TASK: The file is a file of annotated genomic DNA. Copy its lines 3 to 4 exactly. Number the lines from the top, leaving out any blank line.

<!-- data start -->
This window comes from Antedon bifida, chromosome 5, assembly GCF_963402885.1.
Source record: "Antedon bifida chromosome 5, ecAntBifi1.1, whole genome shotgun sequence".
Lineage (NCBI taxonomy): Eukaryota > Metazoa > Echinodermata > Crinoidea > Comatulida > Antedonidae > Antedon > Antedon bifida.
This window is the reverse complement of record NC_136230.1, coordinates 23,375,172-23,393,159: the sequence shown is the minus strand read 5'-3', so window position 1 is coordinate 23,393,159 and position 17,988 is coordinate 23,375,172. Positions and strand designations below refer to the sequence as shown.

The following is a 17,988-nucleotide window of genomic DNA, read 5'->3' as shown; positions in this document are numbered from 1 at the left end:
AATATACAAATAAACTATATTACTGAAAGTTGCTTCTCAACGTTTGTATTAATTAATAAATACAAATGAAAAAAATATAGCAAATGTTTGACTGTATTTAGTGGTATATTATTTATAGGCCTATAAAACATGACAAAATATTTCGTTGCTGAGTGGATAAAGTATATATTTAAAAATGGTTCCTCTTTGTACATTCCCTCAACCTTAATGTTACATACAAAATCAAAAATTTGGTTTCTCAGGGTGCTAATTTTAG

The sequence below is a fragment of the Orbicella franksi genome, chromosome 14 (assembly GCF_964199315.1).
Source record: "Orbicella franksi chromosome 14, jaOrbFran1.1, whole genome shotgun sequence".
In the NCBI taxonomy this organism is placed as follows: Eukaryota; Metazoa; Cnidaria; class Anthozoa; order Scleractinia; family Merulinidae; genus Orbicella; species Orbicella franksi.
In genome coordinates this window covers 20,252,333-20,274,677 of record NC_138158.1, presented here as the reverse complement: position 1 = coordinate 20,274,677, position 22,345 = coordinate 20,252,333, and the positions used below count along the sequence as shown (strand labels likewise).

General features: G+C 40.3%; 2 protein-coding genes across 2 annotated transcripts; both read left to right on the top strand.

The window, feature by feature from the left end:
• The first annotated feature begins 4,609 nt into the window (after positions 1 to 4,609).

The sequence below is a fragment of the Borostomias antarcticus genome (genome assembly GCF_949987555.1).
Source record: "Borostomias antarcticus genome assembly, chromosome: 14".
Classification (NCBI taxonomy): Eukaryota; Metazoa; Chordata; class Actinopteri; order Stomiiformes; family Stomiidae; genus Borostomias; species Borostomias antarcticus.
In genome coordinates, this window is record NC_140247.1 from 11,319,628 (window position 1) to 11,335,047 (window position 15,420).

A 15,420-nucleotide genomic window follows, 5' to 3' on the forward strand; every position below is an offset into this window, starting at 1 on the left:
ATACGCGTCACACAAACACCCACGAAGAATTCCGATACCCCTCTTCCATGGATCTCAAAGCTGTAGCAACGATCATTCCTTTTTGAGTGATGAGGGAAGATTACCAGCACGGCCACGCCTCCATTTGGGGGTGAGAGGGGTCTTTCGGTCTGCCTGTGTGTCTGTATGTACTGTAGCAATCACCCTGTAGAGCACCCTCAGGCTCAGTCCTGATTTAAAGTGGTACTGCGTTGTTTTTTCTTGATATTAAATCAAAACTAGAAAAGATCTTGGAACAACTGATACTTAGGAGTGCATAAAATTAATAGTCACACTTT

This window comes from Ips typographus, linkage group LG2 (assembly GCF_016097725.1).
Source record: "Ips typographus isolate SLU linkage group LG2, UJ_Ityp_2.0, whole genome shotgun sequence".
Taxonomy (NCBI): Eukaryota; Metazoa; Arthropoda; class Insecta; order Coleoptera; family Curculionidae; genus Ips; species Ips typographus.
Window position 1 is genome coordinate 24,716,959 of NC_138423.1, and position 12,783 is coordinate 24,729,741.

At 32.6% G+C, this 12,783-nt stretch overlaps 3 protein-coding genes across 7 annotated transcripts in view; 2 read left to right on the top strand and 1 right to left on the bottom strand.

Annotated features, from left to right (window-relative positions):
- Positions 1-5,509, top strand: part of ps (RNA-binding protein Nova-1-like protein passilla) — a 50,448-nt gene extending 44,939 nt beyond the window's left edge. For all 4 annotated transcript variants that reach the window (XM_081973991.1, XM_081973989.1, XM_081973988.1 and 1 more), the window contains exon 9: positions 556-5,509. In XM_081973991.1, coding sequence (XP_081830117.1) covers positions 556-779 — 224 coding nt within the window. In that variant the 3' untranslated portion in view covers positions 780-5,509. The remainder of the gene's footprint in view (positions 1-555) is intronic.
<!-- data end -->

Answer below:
Lineage (NCBI taxonomy): Eukaryota > Metazoa > Echinodermata > Crinoidea > Comatulida > Antedonidae > Antedon > Antedon bifida.
This window is the reverse complement of record NC_136230.1, coordinates 23,375,172-23,393,159: the sequence shown is the minus strand read 5'-3', so window position 1 is coordinate 23,393,159 and position 17,988 is coordinate 23,375,172. Positions and strand designations below refer to the sequence as shown.